Bourbon Courage could be next on Clark Handicap launching pad

awincze@herald-leader.comNovember 20, 2012 

Loisiana Horse Racing

In this photo provided by Hodges Photography, Bourbon Courage with jockey Leandro Goncalves races to win the 33rd running of the Grade II $500,000 Super Derby horse race at Louisiana Downs Saturday, Sept. 8, 2012, in Bossier City, La. (AP Photo/Hodges Photography, Lynn Roberts)


  • Clark Handicap

    When: Friday, Nov. 23, 5:35 p.m.

    Where: Churchill Downs

  • Clark Handicap field

    Distance: 11⁄8 miles Grade: I

    Purse: $400,000

    For: 3-year-olds and up

    PP Horse Jockey

    1 Pool Play Lanerie

    2 Eye of the Leopard Court

    3 Shackleford Castanon

    4 Bourbon Courage Goncalves

    5 Cease Mena

    6 Take Charge Indy Borel

    7 Fast Falcon Bridgmohan

    8 Stealcase Hernandez

    9 Mission Impazible Castellano

    10 Lunar Victory Alvarado

Few races have played the role of crystal ball in recent years as accurately as Churchill Downs' Grade I Clark Handicap.

In 2009, Blame used his victory in the Clark as the launching pad to a Breeders' Cup Classic-winning and championship campaign the following year.

Twelve months ago, Wise Dan — the recent Breeders' Cup Mile winner and favorite for 2012 Horse of the Year honors — gave a preview of his dominating form when he became a Grade I winner for the first time in the 11⁄8-mile Clark.

This year, the Kellyn Gorder-trained Bourbon Courage fits the profile of what the Clark winner has looked like in recent seasons — a late- developing runner with an abundance of upside still to be fully unearthed.

Should the 3-year-old son of Lion Heart overtake the nine rivals who will be in his midst Friday evening, it would hardly be a stretch to start making some grand predictions on his potential for 2013.

Despite coming at the tail end of the season, the $400,000-added Clark Handicap has again gathered an impressive assemblage of contenders. The field that will go to post in the signature race of Churchill's fall meet includes three Grade I winners.

In what is expected to be his 20th and final career start before entering stud at Darby Dan, multiple Grade I winner Shackleford was deemed the 120-pound highweight for the race and will leave from post No. 3 under Jesus Castanon.

While Shackleford, the 2011 Preakness Stakes winner, is aiming for one last surge of glory in a career that has seen him earn more than $2.8 million, Bourbon Courage is among those trying to throw down the gauntlet as the new guard for the year ahead.

Unraced as a juvenile due in part to overall immaturity, Bourbon Courage has become the proverbial "big horse" in Gorder's growing operation with his 5-length victory in the Grade II, $500,000 Super Derby on Sept. 8 and runner-up effort to the recently injured Neck 'n Neck in the Grade II Indiana Derby on Oct. 6.

"That was one of the factors in our decision not to go to the Breeders' Cup this year is we just didn't want to squeeze the lemon completely dry," said Gorder, who worked as the farm trainer at WinStar Farm before going out on his own. "We feel like he is improving with every race. Any time you believe in your horse and they go out there and kind of validate it, it's a great feeling. (The Super Derby) was a career high for me for sure, it was pretty special."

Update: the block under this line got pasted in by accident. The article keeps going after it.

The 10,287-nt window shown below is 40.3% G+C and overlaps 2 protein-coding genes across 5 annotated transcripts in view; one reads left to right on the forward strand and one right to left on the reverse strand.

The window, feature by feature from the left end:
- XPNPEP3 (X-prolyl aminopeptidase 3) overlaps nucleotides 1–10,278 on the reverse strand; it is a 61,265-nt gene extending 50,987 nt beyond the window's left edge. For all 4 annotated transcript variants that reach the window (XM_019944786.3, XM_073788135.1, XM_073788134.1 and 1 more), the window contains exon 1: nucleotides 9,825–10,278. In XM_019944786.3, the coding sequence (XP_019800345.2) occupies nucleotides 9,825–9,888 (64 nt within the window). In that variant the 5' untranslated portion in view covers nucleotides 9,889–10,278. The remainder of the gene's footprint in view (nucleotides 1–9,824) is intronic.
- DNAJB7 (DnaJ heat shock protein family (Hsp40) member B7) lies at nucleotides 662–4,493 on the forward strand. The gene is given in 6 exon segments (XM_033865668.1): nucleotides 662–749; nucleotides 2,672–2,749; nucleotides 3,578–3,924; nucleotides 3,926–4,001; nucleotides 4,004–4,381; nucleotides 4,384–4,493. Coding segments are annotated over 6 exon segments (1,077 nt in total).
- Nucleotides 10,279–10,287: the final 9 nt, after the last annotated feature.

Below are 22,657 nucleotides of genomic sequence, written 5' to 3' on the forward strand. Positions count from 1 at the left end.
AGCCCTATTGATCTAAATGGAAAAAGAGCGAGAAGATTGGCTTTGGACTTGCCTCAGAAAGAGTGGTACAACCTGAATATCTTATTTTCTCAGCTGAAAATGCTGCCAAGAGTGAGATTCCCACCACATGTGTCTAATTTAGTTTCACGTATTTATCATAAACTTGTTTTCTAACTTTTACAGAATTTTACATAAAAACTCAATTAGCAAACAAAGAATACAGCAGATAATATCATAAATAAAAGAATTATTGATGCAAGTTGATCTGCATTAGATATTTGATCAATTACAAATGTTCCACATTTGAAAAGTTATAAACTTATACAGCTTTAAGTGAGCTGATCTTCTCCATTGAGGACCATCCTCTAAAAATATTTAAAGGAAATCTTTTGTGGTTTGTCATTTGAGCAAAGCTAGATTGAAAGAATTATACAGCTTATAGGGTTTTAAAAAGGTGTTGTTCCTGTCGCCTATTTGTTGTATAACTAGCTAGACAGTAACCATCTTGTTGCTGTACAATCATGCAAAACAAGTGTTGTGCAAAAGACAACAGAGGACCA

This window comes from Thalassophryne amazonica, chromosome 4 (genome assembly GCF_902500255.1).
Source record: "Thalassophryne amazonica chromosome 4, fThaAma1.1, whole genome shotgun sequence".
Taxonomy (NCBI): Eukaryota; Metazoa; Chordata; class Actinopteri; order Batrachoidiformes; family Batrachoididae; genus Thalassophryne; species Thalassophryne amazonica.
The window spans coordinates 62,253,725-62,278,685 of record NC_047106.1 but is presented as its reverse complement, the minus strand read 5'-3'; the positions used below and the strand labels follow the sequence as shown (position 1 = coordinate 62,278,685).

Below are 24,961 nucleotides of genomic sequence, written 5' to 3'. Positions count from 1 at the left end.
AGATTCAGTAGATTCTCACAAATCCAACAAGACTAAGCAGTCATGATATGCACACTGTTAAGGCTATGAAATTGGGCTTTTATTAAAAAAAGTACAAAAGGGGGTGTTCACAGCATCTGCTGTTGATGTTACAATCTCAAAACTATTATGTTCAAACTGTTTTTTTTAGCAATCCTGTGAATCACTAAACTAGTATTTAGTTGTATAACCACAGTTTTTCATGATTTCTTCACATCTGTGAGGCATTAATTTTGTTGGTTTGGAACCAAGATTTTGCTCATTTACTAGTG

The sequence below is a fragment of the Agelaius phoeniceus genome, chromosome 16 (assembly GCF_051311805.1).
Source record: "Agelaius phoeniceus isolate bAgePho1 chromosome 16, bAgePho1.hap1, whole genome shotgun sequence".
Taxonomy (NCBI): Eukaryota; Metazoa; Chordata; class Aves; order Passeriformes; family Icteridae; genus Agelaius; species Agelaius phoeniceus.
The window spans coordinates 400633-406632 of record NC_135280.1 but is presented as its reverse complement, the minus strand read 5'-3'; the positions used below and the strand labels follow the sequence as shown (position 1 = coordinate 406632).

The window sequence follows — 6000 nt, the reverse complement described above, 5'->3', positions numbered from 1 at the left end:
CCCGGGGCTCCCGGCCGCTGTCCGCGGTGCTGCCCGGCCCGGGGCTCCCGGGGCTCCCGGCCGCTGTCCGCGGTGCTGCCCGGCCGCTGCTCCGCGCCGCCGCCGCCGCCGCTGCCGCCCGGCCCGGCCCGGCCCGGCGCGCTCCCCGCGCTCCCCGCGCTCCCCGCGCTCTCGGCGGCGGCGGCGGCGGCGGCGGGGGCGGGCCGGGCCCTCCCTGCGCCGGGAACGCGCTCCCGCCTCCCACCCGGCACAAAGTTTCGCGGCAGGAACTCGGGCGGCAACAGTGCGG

While it wasn't a win, Bourbon Courage's second-place finish in the Grade II, 11⁄8-mile West Virginia Derby on Aug. 4 could go down as the tipping point of his career.

In his fifth career start and first try beyond a mile, the bay colt came surging at the finish and fell only a half-length short of winner Macho Macho.

Couple that with the growing strength Bourbon Courage displayed while finishing his morning workouts and Gorder went from thinking he could have a pretty good miler to hashing out a broader future with the colt's co-owners, Bourbon Lane Stable and Wayne Lynn.

"His first start he showed brilliant speed and ran a huge number but then he came from off the pace in his second start and I liked what I saw there, that dimension to him," Gorder said. "At first I thought, well, maybe he can be a really good one-turn miler, but every time I'd breeze him, he'd breeze fast but he'd get to that second turn and his gallop-outs would be as impressive or more impressive than his work. That's when we thought we could maybe do the two-turn thing."

The complexion of the Clark changed Tuesday morning when trainer Ian Wilkes confirmed that multiple graded stakes winner Neck 'n Neck — who was expected to be among the favorites — would undergo surgery Wednesday after suffering a fractured sesamoid in his left front leg following a 5-furlong breeze at Churchill on Sunday.

With Shackleford and fellow Grade I winners Pool Play and Take Charge Indy among those remaining in the field, Gorder is still banking on getting a viable read for what his horse could have in store for him months from now.

Alicia Wincze Hughes: (859) 231-1676. Blog: Twitter: @horseracinghl.

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